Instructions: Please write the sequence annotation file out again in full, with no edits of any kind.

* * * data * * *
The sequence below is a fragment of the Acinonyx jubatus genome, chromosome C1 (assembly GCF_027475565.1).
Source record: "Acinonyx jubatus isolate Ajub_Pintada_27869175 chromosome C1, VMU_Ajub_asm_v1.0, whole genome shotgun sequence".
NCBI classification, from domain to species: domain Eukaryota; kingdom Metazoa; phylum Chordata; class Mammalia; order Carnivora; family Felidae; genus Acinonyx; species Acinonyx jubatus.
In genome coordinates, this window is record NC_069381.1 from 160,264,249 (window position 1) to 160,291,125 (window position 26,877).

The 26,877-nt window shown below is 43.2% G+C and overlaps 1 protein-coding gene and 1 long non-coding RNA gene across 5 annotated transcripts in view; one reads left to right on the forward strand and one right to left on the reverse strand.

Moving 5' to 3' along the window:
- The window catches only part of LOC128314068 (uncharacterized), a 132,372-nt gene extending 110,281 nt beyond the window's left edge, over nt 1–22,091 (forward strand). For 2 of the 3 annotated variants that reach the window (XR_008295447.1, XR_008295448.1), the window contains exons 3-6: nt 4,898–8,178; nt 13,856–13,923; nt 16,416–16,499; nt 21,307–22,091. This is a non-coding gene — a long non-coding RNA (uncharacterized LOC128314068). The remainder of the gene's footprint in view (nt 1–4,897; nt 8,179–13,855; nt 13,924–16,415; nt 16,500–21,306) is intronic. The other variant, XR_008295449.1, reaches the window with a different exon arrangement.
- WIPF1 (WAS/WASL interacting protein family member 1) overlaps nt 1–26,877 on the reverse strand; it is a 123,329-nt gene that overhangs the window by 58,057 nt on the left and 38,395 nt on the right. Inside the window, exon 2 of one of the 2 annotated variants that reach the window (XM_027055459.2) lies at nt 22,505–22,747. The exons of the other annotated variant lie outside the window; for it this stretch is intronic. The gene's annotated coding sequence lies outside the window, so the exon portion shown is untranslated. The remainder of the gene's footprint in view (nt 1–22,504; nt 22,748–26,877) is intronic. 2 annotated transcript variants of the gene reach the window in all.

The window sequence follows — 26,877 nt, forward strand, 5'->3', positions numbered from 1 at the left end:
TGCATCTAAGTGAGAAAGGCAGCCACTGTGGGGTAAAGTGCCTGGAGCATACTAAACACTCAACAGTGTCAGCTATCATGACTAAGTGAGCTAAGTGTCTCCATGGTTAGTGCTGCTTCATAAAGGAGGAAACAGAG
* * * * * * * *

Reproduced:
The sequence below is a fragment of the Acinonyx jubatus genome, chromosome C1 (assembly GCF_027475565.1).
Source record: "Acinonyx jubatus isolate Ajub_Pintada_27869175 chromosome C1, VMU_Ajub_asm_v1.0, whole genome shotgun sequence".
NCBI classification, from domain to species: domain Eukaryota; kingdom Metazoa; phylum Chordata; class Mammalia; order Carnivora; family Felidae; genus Acinonyx; species Acinonyx jubatus.
In genome coordinates, this window is record NC_069381.1 from 160,264,249 (window position 1) to 160,291,125 (window position 26,877).

The 26,877-nt window shown below is 43.2% G+C and overlaps 1 protein-coding gene and 1 long non-coding RNA gene across 5 annotated transcripts in view; one reads left to right on the forward strand and one right to left on the reverse strand.

Moving 5' to 3' along the window:
- The window catches only part of LOC128314068 (uncharacterized), a 132,372-nt gene extending 110,281 nt beyond the window's left edge, over nt 1–22,091 (forward strand). For 2 of the 3 annotated variants that reach the window (XR_008295447.1, XR_008295448.1), the window contains exons 3-6: nt 4,898–8,178; nt 13,856–13,923; nt 16,416–16,499; nt 21,307–22,091. This is a non-coding gene — a long non-coding RNA (uncharacterized LOC128314068). The remainder of the gene's footprint in view (nt 1–4,897; nt 8,179–13,855; nt 13,924–16,415; nt 16,500–21,306) is intronic. The other variant, XR_008295449.1, reaches the window with a different exon arrangement.
- WIPF1 (WAS/WASL interacting protein family member 1) overlaps nt 1–26,877 on the reverse strand; it is a 123,329-nt gene that overhangs the window by 58,057 nt on the left and 38,395 nt on the right. Inside the window, exon 2 of one of the 2 annotated variants that reach the window (XM_027055459.2) lies at nt 22,505–22,747. The exons of the other annotated variant lie outside the window; for it this stretch is intronic. The gene's annotated coding sequence lies outside the window, so the exon portion shown is untranslated. The remainder of the gene's footprint in view (nt 1–22,504; nt 22,748–26,877) is intronic. 2 annotated transcript variants of the gene reach the window in all.

The window sequence follows — 26,877 nt, forward strand, 5'->3', positions numbered from 1 at the left end:
TGCATCTAAGTGAGAAAGGCAGCCACTGTGGGGTAAAGTGCCTGGAGCATACTAAACACTCAACAGTGTCAGCTATCATGACTAAGTGAGCTAAGTGTCTCCATGGTTAGTGCTGCTTCATAAAGGAGGAAACAGAG